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first English-language production
by Stanislaw Ignacy Witkiewicz

Thursday, April 25, 2002 - Sunday, May 5, 2002

La MaMa E.T.C.
74A East Fourth Street, New York, NY
Tickets: $15 or $12 members/tdf Tel: 212.475.7710

An undiscovered jewel of the early Polish avant-garde
- and pure Witkiewicz.

Translated by Daniel Gerould; directed by Brooke O'Hara; Music composed by Brendan Connelly

From APRIL 25 - MAY 5, The Club at La MaMa will present the first English language production of "Tumor Brainiowicz" (1920) by Stanislaw Ignacy Witkiewicz, translated by Daniel Gerould (world premiere), directed by Brooke O'Harra, with music composed by Brendan Connelly. This jewel of the early Polish avant-garde will be done with elements scored as an opera, with ten players, a dozen puppets of various kinds and five live musicians. It is the New York debut of Two-Headed Calf, a theatre troupe founded by O'Harra and Connelly that was named after a well-known play by Witkiewicz.

The son of a Polish painter and a painter in his own right, Witkiewicz wrote over 30 plays between 1918 and his suicide in 1939. About a third of these are still unpublished, yet Witkiewicz, who was practically ignored in his time and left no direct disciples, now bestrides the avant-garde like a colossus, mysteriously arousing more excitement in young playwrights than practically any other 20th century writer, even O'Neill. His influence is perhaps magnified by the enthusiasm of European scholars, but his standing as progenitor of the avant-garde is unquestioned.

Witkiewicz is known for his outrageously extravagant scenes influenced by all kinds of cults and philosophical speculations. In "Tumor Brainiowicz," the overriding spirit is mathematics. The play was largely inspired by the life of German mathematician Georg Kantor, who proved infinity to be an actual value (as opposed to a more vague notion of the inestimable, or a philosophical notion of "nothing beyond") and died in a mental institution in 1918. With this play, Witkiewicz compares mathematical genius to the artistic kind. Brainiowicz' growing understanding of infinity is compared to a tumor which proliferates while the genius is subjected to a barrage of plots, subterfuges and attempts to steal "the power of math."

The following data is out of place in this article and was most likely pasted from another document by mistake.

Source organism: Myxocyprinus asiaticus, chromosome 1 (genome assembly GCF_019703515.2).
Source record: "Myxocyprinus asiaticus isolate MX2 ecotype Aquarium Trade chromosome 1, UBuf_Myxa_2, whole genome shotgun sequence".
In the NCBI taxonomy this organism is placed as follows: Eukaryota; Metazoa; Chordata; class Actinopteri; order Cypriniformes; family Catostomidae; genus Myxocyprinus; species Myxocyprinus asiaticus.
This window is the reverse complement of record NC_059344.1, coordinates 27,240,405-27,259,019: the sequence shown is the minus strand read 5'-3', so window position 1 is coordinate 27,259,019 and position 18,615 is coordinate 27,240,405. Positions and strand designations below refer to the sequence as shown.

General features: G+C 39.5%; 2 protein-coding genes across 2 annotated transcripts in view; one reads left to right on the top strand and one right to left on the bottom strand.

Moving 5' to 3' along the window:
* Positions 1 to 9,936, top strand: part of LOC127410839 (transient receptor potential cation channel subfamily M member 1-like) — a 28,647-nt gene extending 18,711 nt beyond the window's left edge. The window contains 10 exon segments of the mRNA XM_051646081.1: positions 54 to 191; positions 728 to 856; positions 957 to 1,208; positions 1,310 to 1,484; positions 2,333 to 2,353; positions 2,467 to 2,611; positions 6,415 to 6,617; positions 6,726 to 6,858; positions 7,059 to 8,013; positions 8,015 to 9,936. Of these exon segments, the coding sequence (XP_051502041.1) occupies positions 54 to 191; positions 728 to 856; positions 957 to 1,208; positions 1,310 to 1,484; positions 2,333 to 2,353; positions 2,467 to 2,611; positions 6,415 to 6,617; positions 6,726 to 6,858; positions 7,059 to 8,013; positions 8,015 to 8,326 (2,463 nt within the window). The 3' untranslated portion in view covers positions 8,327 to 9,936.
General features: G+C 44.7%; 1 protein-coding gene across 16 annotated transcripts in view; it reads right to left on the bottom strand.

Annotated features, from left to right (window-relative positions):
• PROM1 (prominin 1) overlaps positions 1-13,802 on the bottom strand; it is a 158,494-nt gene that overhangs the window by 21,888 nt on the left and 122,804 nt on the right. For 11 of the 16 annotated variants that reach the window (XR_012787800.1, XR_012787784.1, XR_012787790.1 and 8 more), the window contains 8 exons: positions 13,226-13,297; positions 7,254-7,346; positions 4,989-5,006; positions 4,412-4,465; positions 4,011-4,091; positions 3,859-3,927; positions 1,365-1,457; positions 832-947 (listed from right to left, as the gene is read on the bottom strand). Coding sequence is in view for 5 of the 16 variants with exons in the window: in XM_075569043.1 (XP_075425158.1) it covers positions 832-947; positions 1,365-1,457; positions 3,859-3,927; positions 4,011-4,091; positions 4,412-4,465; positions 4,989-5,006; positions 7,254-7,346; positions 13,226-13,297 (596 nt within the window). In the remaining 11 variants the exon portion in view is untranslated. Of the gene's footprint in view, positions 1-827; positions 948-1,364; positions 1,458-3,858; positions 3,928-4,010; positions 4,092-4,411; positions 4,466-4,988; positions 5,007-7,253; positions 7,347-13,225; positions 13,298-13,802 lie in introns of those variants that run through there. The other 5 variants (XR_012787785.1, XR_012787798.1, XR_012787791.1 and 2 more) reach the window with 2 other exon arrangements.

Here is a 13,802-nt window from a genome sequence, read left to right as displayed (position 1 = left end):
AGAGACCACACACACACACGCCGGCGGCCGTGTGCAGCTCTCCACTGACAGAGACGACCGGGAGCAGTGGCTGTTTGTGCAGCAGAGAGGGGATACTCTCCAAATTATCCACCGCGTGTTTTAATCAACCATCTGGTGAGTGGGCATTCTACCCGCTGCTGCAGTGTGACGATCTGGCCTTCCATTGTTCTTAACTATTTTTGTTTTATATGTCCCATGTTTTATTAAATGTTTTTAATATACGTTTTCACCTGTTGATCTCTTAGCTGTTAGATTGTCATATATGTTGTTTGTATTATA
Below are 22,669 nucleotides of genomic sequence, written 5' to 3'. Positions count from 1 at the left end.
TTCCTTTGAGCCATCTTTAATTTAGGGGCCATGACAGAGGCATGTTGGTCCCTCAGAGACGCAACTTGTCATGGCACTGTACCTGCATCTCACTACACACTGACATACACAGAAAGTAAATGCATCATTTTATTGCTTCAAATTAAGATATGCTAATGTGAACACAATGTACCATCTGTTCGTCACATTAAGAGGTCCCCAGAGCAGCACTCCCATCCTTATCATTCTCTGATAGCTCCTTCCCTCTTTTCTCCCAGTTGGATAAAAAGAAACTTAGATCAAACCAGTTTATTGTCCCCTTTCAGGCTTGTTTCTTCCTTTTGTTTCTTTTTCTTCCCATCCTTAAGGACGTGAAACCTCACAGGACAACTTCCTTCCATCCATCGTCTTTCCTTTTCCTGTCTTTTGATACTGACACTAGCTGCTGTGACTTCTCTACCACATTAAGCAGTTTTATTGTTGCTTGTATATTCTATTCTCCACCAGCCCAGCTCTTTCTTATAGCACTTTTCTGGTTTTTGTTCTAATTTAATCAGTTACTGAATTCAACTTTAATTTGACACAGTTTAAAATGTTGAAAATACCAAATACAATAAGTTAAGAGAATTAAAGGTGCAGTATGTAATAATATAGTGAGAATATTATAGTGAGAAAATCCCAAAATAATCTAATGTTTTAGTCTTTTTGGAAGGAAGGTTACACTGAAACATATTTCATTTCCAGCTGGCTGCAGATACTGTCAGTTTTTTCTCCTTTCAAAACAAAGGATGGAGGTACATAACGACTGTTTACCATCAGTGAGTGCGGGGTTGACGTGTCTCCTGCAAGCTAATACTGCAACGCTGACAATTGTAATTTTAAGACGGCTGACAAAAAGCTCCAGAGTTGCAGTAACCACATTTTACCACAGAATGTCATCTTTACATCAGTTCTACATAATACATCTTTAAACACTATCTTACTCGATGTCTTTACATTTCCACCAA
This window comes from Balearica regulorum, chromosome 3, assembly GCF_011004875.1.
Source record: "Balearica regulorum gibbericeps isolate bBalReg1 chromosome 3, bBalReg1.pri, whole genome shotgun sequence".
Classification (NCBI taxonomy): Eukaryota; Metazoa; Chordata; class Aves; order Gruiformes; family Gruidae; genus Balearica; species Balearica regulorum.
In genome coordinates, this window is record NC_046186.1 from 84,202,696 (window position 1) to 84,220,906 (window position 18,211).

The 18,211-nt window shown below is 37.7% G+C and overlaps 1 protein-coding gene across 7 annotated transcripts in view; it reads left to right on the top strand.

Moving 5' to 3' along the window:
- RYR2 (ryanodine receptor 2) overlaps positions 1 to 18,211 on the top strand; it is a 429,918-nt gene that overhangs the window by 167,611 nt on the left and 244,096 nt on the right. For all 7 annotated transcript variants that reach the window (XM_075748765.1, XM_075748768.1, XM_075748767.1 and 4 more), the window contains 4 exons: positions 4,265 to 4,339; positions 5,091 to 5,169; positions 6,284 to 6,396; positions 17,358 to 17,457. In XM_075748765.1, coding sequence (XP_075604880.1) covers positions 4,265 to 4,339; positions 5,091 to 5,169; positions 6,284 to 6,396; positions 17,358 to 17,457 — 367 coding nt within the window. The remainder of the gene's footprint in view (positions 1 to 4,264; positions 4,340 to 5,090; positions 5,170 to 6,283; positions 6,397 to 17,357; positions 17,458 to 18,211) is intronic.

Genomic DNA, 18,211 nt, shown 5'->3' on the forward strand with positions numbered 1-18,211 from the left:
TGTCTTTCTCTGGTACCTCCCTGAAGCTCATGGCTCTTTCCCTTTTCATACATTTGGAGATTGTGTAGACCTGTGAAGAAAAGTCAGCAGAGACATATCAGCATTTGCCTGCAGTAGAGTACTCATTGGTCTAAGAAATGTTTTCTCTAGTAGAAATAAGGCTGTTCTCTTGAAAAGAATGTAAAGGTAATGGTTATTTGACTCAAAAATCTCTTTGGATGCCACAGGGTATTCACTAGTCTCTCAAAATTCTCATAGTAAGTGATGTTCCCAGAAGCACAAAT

The daring, formative plays of Witkiewicz, including "The Metaphysics of a Two-Headed Calf" and "The Water Hen," have cast a long shadow over modernism and the avant-garde, but it's nearly impossible to find anything written on "Tumor Brainiowicz." Never before translated, it is virtually unknown in the English-speaking countries. But its style and viewpoint are Witkiewicz to a "W": it is filled with disturbing reflections on Man's existence, often delivered in dialogue whose madcap effervescence defies rational interpretation. In Witkiewicz' crazy, menacing world, scientists (like priests) are strange madmen, horrifying violence alternates with portentous scenes of inaction, and the universe is generally collapsing into ruins. All is imbued with the doctrine of "pure form," a concept that was passionately publicized by the Futurists, Cubists and rebellious artists of Krakow.

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